Apart from odd news, another great source for local newspaper articles is unusual hobbies and crafts. While on vacation in the Rocky Mountains, I saw awesome statues that were made out of iron and wood. I was fascinated by the idea of a sculptor living in the boonies selling intricate merchandise to tourists in his spare time. I knew readers would be interested, too.

Always Be Prepared

As these examples show, one important point to keep in mind is that most reporting opportunities are unexpected. Always keep a notepad, pen, camera, and tape recorder with you in case you encounter a great story. Many stories are time sensitive and you will be required to write and submit your article by early the next morning.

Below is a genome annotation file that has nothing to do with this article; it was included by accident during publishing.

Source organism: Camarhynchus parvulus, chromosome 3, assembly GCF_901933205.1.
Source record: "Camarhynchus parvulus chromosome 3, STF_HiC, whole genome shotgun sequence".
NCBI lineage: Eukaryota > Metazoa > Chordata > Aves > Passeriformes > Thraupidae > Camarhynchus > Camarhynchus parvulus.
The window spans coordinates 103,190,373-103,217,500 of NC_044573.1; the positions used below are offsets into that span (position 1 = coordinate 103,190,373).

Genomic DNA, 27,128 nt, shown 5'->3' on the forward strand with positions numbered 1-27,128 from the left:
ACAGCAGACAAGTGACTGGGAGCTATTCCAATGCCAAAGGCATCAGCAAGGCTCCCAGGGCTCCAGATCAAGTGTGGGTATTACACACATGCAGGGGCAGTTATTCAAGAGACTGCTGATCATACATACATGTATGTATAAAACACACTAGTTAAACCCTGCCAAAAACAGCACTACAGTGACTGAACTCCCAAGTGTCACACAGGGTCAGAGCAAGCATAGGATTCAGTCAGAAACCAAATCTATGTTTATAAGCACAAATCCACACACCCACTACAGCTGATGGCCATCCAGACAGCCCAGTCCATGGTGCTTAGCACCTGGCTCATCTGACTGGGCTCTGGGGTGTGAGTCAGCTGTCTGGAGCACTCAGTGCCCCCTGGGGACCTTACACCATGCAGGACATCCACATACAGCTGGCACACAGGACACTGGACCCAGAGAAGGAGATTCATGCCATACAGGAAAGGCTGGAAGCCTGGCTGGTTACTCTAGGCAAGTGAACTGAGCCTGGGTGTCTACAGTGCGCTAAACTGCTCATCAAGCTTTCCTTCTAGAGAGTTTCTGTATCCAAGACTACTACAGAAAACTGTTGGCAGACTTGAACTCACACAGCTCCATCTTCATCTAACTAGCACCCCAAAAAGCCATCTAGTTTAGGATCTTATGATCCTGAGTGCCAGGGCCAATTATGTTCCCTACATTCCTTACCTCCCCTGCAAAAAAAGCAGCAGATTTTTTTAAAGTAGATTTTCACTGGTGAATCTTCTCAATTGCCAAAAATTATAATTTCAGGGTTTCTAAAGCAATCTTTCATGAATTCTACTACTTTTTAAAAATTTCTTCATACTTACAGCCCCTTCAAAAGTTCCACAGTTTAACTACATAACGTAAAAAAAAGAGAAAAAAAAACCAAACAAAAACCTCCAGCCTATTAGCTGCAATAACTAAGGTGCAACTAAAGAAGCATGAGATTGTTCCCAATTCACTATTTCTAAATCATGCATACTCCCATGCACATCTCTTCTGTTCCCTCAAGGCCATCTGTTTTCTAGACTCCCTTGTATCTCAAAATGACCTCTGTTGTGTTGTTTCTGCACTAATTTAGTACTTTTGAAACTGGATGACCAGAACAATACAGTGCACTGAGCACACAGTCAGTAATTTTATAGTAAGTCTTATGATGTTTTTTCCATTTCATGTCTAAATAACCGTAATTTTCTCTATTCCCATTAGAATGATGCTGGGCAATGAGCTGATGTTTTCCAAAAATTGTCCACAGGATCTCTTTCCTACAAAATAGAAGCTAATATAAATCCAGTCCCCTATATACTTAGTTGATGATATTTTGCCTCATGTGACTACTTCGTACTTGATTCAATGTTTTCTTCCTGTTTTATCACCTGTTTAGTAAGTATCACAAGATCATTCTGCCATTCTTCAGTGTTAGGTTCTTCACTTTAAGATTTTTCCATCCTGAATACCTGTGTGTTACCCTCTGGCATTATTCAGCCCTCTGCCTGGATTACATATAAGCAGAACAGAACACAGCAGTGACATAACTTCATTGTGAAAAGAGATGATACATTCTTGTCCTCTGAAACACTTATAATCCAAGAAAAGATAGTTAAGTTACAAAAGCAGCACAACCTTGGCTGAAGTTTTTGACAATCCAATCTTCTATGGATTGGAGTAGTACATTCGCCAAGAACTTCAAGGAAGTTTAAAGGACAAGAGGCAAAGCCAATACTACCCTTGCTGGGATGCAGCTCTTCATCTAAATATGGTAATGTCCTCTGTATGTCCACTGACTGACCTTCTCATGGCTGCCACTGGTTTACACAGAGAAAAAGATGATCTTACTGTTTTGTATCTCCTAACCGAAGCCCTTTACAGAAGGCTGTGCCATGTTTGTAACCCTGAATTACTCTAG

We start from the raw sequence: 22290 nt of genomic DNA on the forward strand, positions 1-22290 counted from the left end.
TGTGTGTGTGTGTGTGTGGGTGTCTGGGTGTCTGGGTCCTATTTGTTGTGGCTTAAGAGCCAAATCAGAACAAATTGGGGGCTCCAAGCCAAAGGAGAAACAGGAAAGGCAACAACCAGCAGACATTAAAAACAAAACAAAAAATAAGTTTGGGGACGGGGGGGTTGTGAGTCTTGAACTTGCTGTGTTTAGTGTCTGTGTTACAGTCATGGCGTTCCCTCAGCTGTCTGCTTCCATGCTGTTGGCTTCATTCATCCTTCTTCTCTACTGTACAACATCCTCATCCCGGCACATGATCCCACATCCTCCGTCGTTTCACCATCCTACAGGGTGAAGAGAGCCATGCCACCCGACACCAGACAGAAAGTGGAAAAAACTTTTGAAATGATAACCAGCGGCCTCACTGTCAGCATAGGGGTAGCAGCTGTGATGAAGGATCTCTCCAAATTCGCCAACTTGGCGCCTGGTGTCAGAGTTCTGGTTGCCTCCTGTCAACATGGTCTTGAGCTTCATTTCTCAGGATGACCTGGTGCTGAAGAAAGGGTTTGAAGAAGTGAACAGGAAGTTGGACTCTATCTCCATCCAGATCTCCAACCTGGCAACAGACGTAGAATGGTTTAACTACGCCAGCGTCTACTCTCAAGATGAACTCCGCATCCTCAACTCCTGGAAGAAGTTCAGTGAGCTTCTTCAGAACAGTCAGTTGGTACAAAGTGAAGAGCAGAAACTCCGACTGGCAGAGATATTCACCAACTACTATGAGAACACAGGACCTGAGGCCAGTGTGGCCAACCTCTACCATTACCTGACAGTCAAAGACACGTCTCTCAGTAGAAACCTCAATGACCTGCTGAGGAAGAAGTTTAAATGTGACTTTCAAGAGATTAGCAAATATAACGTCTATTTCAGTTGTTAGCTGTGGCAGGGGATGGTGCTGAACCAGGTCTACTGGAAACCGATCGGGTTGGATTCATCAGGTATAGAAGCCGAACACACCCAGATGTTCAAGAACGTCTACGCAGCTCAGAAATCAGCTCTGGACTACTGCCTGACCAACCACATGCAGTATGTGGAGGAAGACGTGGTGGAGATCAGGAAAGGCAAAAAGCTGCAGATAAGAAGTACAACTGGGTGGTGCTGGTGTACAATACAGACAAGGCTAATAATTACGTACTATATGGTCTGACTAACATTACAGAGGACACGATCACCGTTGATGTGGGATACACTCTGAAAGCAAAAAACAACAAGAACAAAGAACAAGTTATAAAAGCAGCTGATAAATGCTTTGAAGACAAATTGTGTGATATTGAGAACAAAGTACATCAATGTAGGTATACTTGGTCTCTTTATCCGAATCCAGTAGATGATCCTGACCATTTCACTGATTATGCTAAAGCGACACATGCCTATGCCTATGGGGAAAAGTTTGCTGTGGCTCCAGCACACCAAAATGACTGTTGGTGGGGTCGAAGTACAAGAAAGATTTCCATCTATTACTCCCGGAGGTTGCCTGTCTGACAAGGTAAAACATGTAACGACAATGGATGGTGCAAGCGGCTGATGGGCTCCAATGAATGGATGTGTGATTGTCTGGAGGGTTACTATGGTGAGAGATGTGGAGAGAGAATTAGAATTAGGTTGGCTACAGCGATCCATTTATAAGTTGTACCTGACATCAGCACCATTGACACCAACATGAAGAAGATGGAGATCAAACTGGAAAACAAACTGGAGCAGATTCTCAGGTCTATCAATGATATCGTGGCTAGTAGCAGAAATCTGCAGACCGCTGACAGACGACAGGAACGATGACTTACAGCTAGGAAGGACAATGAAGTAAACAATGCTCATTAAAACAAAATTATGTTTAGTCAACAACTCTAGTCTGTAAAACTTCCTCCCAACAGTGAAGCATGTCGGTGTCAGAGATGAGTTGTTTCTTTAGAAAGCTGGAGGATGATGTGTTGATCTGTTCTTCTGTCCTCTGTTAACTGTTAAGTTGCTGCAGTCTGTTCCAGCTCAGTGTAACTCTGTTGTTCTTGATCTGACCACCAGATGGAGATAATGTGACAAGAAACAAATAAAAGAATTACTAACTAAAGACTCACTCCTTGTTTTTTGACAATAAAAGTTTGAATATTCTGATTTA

If you are looking to have your stories printed on the front page, increase your chances by submitting a picture with your article. Call the newspaper ahead of time and ask them how they want pictures submitted. Digital pictures taken on a 35 mm camera are usually acceptable and the newspaper should pay you at least $5 per picture. An article usually pays about $10. No, you won’t get rich, but it’s a good way to break into print.

While finding a reporter’s job isn’t that hard, remember that the key to success lies in good research and timely reporting.